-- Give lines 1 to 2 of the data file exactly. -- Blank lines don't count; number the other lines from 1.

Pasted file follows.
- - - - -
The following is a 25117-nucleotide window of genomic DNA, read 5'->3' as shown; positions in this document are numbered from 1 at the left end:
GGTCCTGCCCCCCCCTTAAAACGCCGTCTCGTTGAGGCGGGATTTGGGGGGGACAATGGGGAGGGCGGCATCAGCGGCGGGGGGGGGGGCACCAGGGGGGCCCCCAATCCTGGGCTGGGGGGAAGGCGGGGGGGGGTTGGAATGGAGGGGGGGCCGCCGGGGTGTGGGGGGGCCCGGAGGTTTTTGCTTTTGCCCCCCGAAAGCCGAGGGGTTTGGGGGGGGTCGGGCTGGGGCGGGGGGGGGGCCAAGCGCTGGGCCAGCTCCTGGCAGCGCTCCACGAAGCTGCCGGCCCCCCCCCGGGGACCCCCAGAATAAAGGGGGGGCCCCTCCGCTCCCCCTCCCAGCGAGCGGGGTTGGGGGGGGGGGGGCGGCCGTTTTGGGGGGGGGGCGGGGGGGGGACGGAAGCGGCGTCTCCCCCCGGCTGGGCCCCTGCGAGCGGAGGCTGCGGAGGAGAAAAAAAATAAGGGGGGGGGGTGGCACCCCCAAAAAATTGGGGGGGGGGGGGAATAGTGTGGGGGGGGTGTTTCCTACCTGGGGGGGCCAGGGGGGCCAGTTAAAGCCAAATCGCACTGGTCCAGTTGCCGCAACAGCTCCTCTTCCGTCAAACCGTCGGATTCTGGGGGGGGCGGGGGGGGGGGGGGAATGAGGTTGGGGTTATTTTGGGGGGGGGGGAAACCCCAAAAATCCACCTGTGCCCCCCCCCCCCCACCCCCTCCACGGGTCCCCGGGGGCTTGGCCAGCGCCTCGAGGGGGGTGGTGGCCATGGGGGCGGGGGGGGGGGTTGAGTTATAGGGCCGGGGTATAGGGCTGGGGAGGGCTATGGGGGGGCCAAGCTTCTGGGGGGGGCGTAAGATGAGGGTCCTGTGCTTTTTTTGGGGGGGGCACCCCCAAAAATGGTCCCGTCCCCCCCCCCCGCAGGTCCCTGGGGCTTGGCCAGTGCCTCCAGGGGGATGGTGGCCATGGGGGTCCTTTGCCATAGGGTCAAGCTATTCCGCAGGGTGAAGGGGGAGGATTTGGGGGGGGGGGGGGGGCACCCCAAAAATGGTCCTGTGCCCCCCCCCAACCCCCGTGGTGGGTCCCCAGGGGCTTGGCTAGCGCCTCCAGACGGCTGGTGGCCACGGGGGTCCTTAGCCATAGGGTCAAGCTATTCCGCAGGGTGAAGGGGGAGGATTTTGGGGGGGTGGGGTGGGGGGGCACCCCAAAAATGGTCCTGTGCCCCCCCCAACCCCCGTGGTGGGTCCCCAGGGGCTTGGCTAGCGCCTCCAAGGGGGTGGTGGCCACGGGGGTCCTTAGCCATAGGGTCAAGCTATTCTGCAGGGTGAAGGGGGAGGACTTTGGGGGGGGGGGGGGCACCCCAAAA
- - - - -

The following is a 25117-nucleotide window of genomic DNA, read 5'->3' as shown; positions in this document are numbered from 1 at the left end:
GGTCCTGCCCCCCCCTTAAAACGCCGTCTCGTTGAGGCGGGATTTGGGGGGGACAATGGGGAGGGCGGCATCAGCGGCGGGGGGGGGGGCACCAGGGGGGCCCCCAATCCTGGGCTGGGGGGAAGGCGGGGGGGGGTTGGAATGGAGGGGGGGCCGCCGGGGTGTGGGGGGGCCCGGAGGTTTTTGCTTTTGCCCCCCGAAAGCCGAGGGGTTTGGGGGGGGTCGGGCTGGGGCGGGGGGGGGGCCAAGCGCTGGGCCAGCTCCTGGCAGCGCTCCACGAAGCTGCCGGCCCCCCCCCGGGGACCCCCAGAATAAAGGGGGGGCCCCTCCGCTCCCCCTCCCAGCGAGCGGGGTTGGGGGGGGGGGGGCGGCCGTTTTGGGGGGGGGGCGGGGGGGGGACGGAAGCGGCGTCTCCCCCCGGCTGGGCCCCTGCGAGCGGAGGCTGCGGAGGAGAAAAAAAATAAGGGGGGGGGGTGGCACCCCCAAAAAATTGGGGGGGGGGGGGAATAGTGTGGGGGGGGTGTTTCCTACCTGGGGGGGCCAGGGGGGCCAGTTAAAGCCAAATCGCACTGGTCCAGTTGCCGCAACAGCTCCTCTTCCGTCAAACCGTCGGATTCTGGGGGGGGCGGGGGGGGGGGGGGAATGAGGTTGGGGTTATTTTGGGGGGGGGGGAAACCCCAAAAATCCACCTGTGCCCCCCCCCCCCCACCCCCTCCACGGGTCCCCGGGGGCTTGGCCAGCGCCTCGAGGGGGGTGGTGGCCATGGGGGCGGGGGGGGGGGTTGAGTTATAGGGCCGGGGTATAGGGCTGGGGAGGGCTATGGGGGGGCCAAGCTTCTGGGGGGGGCGTAAGATGAGGGTCCTGTGCTTTTTTTGGGGGGGGCACCCCCAAAAATGGTCCCGTCCCCCCCCCCCGCAGGTCCCTGGGGCTTGGCCAGTGCCTCCAGGGGGATGGTGGCCATGGGGGTCCTTTGCCATAGGGTCAAGCTATTCCGCAGGGTGAAGGGGGAGGATTTGGGGGGGGGGGGGGGGCACCCCAAAAATGGTCCTGTGCCCCCCCCCAACCCCCGTGGTGGGTCCCCAGGGGCTTGGCTAGCGCCTCCAGACGGCTGGTGGCCACGGGGGTCCTTAGCCATAGGGTCAAGCTATTCCGCAGGGTGAAGGGGGAGGATTTTGGGGGGGTGGGGTGGGGGGGCACCCCAAAAATGGTCCTGTGCCCCCCCCAACCCCCGTGGTGGGTCCCCAGGGGCTTGGCTAGCGCCTCCAAGGGGGTGGTGGCCACGGGGGTCCTTAGCCATAGGGTCAAGCTATTCTGCAGGGTGAAGGGGGAGGACTTTGGGGGGGGGGGGGGCACCCCAAAA